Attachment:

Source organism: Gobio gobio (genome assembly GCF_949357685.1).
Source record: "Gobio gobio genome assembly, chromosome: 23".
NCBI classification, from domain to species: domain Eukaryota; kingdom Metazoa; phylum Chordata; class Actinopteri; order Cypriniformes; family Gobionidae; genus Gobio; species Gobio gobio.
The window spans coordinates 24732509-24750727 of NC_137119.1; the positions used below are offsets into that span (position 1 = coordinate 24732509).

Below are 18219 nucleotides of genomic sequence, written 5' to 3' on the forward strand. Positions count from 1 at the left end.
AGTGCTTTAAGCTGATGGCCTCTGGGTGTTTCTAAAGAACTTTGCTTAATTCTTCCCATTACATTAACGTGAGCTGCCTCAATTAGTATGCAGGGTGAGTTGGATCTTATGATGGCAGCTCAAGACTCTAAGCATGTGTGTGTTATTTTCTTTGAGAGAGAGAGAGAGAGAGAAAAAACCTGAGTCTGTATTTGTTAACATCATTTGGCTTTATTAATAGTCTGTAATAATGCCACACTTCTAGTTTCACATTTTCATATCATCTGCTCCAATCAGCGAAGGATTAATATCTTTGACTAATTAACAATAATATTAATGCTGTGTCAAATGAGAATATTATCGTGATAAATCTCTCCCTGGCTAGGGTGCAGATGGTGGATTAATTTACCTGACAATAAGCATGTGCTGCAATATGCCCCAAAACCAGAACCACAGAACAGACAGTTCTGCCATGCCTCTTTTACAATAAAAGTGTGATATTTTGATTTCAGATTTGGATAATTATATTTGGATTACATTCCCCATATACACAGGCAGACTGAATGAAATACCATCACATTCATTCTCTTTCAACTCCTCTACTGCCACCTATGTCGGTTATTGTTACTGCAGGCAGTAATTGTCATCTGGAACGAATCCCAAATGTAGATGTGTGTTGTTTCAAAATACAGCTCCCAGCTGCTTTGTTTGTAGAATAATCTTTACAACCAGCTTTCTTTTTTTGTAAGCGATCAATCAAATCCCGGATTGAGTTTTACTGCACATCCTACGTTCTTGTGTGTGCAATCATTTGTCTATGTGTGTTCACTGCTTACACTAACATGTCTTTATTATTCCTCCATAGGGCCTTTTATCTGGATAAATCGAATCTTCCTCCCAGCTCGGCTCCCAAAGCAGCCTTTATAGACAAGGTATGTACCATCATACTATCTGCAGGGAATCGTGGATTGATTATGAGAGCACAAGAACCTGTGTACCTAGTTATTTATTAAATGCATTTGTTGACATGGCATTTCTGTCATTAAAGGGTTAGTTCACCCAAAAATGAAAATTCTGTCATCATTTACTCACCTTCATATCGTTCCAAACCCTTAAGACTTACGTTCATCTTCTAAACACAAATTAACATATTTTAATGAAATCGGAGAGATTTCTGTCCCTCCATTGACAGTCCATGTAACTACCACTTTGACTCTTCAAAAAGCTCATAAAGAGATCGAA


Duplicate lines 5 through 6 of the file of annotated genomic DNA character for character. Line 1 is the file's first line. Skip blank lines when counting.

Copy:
Below are 18219 nucleotides of genomic sequence, written 5' to 3' on the forward strand. Positions count from 1 at the left end.
AGTGCTTTAAGCTGATGGCCTCTGGGTGTTTCTAAAGAACTTTGCTTAATTCTTCCCATTACATTAACGTGAGCTGCCTCAATTAGTATGCAGGGTGAGTTGGATCTTATGATGGCAGCTCAAGACTCTAAGCATGTGTGTGTTATTTTCTTTGAGAGAGAGAGAGAGAGAGAAAAAACCTGAGTCTGTATTTGTTAACATCATTTGGCTTTATTAATAGTCTGTAATAATGCCACACTTCTAGTTTCACATTTTCATATCATCTGCTCCAATCAGCGAAGGATTAATATCTTTGACTAATTAACAATAATATTAATGCTGTGTCAAATGAGAATATTATCGTGATAAATCTCTCCCTGGCTAGGGTGCAGATGGTGGATTAATTTACCTGACAATAAGCATGTGCTGCAATATGCCCCAAAACCAGAACCACAGAACAGACAGTTCTGCCATGCCTCTTTTACAATAAAAGTGTGATATTTTGATTTCAGATTTGGATAATTATATTTGGATTACATTCCCCATATACACAGGCAGACTGAATGAAATACCATCACATTCATTCTCTTTCAACTCCTCTACTGCCACCTATGTCGGTTATTGTTACTGCAGGCAGTAATTGTCATCTGGAACGAATCCCAAATGTAGATGTGTGTTGTTTCAAAATACAGCTCCCAGCTGCTTTGTTTGTAGAATAATCTTTACAACCAGCTTTCTTTTTTTGTAAGCGATCAATCAAATCCCGGATTGAGTTTTACTGCACATCCTACGTTCTTGTGTGTGCAATCATTTGTCTATGTGTGTTCACTGCTTACACTAACATGTCTTTATTATTCCTCCATAGGGCCTTTTATCTGGATAAATCGAATCTTCCTCCCAGCTCGGCTCCCAAAGCAGCCTTTATAGACAAGGTATGTACCATCATACTATCTGCAGGGAATCGTGGATTGATTATGAGAGCACAAGAACCTGTGTACCTAGTTATTTATTAAATGCATTTGTTGACATGGCATTTCTGTCATTAAAGGGTTAGTTCACCCAAAAATGAAAATTCTGTCATCATTTACTCACCTTCATATCGTTCCAAACCCTTAAGACTTACGTTCATCTTCTAAACACAAATTAACATATTTTAATGAAATCGGAGAGATTTCTGTCCCTCCATTGACAGTCCATGTAACTACCACTTTGACTCTTCAAAAAGCTCATAAAGAGATCGAA